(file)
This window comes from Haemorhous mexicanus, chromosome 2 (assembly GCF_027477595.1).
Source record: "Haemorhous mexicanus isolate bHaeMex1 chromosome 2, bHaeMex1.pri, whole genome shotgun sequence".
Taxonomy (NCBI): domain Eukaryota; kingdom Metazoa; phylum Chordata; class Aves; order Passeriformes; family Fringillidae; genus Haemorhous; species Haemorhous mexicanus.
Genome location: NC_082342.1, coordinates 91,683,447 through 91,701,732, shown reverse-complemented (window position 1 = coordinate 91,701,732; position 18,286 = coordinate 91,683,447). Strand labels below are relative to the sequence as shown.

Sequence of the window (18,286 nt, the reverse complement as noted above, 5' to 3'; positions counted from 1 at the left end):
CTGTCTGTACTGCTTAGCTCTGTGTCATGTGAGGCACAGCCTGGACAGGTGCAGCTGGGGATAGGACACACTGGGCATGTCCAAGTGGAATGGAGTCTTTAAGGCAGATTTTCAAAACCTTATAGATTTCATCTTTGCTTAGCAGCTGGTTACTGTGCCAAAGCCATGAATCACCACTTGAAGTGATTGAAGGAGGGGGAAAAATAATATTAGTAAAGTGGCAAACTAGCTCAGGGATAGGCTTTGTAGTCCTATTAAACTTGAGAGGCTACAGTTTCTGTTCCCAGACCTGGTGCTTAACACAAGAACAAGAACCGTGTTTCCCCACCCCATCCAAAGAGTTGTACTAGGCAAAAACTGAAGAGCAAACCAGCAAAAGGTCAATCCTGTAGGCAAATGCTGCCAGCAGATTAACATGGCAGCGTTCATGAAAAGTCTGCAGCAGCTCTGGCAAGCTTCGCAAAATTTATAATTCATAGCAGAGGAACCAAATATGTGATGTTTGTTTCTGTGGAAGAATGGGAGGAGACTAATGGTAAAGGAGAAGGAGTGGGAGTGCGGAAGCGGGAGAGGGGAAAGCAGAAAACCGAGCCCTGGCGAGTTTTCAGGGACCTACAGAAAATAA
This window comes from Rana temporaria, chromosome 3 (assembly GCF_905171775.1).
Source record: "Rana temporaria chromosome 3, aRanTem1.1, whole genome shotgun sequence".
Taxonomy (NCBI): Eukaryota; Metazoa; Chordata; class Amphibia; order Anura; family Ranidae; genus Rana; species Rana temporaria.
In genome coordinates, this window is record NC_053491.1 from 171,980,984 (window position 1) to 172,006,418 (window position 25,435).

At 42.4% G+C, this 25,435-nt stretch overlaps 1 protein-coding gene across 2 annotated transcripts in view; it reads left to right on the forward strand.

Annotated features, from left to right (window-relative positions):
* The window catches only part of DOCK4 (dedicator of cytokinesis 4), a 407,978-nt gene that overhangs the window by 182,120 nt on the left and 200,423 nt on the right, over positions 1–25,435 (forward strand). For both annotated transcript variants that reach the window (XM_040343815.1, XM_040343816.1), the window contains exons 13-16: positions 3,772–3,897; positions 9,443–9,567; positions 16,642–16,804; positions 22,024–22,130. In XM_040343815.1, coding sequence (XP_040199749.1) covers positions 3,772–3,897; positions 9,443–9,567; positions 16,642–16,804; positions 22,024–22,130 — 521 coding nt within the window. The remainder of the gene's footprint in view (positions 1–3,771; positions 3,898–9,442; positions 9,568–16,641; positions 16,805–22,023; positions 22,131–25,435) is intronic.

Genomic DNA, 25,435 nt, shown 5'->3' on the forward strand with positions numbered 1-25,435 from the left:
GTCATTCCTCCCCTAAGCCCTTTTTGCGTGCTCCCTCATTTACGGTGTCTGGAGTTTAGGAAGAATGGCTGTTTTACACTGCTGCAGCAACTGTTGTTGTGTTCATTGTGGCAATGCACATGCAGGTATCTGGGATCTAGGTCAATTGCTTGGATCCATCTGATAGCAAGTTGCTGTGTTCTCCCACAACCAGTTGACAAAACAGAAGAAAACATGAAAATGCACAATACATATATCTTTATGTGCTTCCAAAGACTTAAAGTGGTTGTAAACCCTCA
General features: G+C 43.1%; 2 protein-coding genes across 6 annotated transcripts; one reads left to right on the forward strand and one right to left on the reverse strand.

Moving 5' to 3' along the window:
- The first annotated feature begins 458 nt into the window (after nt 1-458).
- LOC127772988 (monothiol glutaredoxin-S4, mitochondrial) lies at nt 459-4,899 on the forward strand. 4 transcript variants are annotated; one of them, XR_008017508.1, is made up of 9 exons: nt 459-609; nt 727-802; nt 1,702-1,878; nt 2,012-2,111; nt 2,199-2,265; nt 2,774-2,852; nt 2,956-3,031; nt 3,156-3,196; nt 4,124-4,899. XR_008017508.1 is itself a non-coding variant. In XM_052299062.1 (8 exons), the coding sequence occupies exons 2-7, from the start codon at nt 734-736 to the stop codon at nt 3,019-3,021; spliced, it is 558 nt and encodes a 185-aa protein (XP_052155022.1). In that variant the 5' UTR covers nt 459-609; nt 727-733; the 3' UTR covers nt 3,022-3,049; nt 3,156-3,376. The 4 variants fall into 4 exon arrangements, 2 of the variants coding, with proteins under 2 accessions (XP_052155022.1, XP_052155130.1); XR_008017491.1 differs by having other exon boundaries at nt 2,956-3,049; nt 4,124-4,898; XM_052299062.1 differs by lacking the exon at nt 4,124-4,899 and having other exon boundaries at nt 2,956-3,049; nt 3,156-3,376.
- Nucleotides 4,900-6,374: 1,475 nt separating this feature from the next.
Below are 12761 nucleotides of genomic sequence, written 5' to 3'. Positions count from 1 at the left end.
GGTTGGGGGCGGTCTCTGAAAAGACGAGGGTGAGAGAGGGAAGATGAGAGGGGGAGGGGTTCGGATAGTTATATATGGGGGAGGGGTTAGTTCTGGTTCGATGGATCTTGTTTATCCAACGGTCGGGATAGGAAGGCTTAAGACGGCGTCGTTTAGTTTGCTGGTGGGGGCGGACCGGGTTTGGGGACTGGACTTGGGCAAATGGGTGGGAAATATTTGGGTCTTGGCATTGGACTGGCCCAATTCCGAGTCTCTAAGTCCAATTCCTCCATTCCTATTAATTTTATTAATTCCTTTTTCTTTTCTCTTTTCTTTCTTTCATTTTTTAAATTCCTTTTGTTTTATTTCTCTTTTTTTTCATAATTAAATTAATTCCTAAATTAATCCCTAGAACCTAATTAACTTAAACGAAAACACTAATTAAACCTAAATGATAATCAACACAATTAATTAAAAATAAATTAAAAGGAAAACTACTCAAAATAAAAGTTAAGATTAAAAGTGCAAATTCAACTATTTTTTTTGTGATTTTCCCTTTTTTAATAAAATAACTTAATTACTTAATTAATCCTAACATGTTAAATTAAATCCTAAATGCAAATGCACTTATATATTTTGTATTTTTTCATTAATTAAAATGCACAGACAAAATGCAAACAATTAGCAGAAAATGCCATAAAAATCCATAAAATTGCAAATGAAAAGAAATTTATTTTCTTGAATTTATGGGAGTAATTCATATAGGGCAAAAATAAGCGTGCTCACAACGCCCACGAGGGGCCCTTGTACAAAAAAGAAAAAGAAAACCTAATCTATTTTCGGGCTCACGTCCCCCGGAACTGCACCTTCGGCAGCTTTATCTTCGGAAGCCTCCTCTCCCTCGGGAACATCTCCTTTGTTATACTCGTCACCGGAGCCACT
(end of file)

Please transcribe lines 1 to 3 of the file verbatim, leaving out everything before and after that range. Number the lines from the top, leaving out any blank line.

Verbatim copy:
This window comes from Haemorhous mexicanus, chromosome 2 (assembly GCF_027477595.1).
Source record: "Haemorhous mexicanus isolate bHaeMex1 chromosome 2, bHaeMex1.pri, whole genome shotgun sequence".
Taxonomy (NCBI): domain Eukaryota; kingdom Metazoa; phylum Chordata; class Aves; order Passeriformes; family Fringillidae; genus Haemorhous; species Haemorhous mexicanus.